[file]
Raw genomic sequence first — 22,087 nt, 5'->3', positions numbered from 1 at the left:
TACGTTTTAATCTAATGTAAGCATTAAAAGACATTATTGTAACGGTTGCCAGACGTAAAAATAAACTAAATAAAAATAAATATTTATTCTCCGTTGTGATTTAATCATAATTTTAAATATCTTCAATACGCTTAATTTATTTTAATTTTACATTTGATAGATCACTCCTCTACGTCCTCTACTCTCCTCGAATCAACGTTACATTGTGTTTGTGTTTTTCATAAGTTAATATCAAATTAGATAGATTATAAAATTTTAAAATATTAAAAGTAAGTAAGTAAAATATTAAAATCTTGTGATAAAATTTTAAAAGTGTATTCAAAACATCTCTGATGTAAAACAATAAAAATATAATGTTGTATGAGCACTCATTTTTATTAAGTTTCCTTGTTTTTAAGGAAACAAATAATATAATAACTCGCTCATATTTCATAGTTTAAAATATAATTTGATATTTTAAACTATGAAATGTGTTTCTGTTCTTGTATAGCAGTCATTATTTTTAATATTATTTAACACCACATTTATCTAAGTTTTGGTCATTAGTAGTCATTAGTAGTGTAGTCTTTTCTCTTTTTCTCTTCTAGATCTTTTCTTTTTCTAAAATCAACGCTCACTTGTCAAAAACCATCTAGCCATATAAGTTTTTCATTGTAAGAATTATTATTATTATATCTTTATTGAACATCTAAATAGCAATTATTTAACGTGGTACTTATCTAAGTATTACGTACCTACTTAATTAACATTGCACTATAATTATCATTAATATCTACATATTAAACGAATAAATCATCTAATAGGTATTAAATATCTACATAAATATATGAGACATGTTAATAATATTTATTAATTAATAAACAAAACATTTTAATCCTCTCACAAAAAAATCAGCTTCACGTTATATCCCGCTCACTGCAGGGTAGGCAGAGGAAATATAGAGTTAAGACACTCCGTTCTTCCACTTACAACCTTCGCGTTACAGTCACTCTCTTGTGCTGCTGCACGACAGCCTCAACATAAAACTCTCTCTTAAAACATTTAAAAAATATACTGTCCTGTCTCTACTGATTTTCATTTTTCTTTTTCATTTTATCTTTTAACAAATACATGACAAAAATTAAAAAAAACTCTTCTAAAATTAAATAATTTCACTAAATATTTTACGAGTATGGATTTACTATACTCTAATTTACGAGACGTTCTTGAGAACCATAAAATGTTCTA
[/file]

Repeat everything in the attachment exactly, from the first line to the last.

Raw genomic sequence first — 22,087 nt, 5'->3', positions numbered from 1 at the left:
TACGTTTTAATCTAATGTAAGCATTAAAAGACATTATTGTAACGGTTGCCAGACGTAAAAATAAACTAAATAAAAATAAATATTTATTCTCCGTTGTGATTTAATCATAATTTTAAATATCTTCAATACGCTTAATTTATTTTAATTTTACATTTGATAGATCACTCCTCTACGTCCTCTACTCTCCTCGAATCAACGTTACATTGTGTTTGTGTTTTTCATAAGTTAATATCAAATTAGATAGATTATAAAATTTTAAAATATTAAAAGTAAGTAAGTAAAATATTAAAATCTTGTGATAAAATTTTAAAAGTGTATTCAAAACATCTCTGATGTAAAACAATAAAAATATAATGTTGTATGAGCACTCATTTTTATTAAGTTTCCTTGTTTTTAAGGAAACAAATAATATAATAACTCGCTCATATTTCATAGTTTAAAATATAATTTGATATTTTAAACTATGAAATGTGTTTCTGTTCTTGTATAGCAGTCATTATTTTTAATATTATTTAACACCACATTTATCTAAGTTTTGGTCATTAGTAGTCATTAGTAGTGTAGTCTTTTCTCTTTTTCTCTTCTAGATCTTTTCTTTTTCTAAAATCAACGCTCACTTGTCAAAAACCATCTAGCCATATAAGTTTTTCATTGTAAGAATTATTATTATTATATCTTTATTGAACATCTAAATAGCAATTATTTAACGTGGTACTTATCTAAGTATTACGTACCTACTTAATTAACATTGCACTATAATTATCATTAATATCTACATATTAAACGAATAAATCATCTAATAGGTATTAAATATCTACATAAATATATGAGACATGTTAATAATATTTATTAATTAATAAACAAAACATTTTAATCCTCTCACAAAAAAATCAGCTTCACGTTATATCCCGCTCACTGCAGGGTAGGCAGAGGAAATATAGAGTTAAGACACTCCGTTCTTCCACTTACAACCTTCGCGTTACAGTCACTCTCTTGTGCTGCTGCACGACAGCCTCAACATAAAACTCTCTCTTAAAACATTTAAAAAATATACTGTCCTGTCTCTACTGATTTTCATTTTTCTTTTTCATTTTATCTTTTAACAAATACATGACAAAAATTAAAAAAAACTCTTCTAAAATTAAATAATTTCACTAAATATTTTACGAGTATGGATTTACTATACTCTAATTTACGAGACGTTCTTGAGAACCATAAAATGTTCTA